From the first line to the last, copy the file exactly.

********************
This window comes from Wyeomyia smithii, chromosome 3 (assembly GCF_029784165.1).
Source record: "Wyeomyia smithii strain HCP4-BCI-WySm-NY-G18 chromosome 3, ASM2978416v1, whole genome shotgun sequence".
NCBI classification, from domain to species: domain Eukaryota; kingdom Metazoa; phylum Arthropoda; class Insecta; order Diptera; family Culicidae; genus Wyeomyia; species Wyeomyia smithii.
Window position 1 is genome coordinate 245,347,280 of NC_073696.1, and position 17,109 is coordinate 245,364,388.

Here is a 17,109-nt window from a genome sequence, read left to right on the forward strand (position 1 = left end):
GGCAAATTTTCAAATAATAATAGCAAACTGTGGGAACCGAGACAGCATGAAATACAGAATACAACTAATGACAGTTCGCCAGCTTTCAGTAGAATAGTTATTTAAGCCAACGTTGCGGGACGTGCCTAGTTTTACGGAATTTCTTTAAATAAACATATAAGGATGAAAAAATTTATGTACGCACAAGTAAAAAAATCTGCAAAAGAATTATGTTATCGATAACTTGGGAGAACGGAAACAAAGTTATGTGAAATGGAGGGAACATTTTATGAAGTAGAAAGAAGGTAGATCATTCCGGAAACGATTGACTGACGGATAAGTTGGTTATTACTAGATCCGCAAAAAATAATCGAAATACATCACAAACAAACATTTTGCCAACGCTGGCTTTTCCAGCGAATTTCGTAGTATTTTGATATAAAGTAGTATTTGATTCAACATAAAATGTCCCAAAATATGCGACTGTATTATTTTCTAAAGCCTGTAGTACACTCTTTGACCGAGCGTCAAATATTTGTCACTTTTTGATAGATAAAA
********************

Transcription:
This window comes from Wyeomyia smithii, chromosome 3 (assembly GCF_029784165.1).
Source record: "Wyeomyia smithii strain HCP4-BCI-WySm-NY-G18 chromosome 3, ASM2978416v1, whole genome shotgun sequence".
NCBI classification, from domain to species: domain Eukaryota; kingdom Metazoa; phylum Arthropoda; class Insecta; order Diptera; family Culicidae; genus Wyeomyia; species Wyeomyia smithii.
Window position 1 is genome coordinate 245,347,280 of NC_073696.1, and position 17,109 is coordinate 245,364,388.

Here is a 17,109-nt window from a genome sequence, read left to right on the forward strand (position 1 = left end):
GGCAAATTTTCAAATAATAATAGCAAACTGTGGGAACCGAGACAGCATGAAATACAGAATACAACTAATGACAGTTCGCCAGCTTTCAGTAGAATAGTTATTTAAGCCAACGTTGCGGGACGTGCCTAGTTTTACGGAATTTCTTTAAATAAACATATAAGGATGAAAAAATTTATGTACGCACAAGTAAAAAAATCTGCAAAAGAATTATGTTATCGATAACTTGGGAGAACGGAAACAAAGTTATGTGAAATGGAGGGAACATTTTATGAAGTAGAAAGAAGGTAGATCATTCCGGAAACGATTGACTGACGGATAAGTTGGTTATTACTAGATCCGCAAAAAATAATCGAAATACATCACAAACAAACATTTTGCCAACGCTGGCTTTTCCAGCGAATTTCGTAGTATTTTGATATAAAGTAGTATTTGATTCAACATAAAATGTCCCAAAATATGCGACTGTATTATTTTCTAAAGCCTGTAGTACACTCTTTGACCGAGCGTCAAATATTTGTCACTTTTTGATAGATAAAA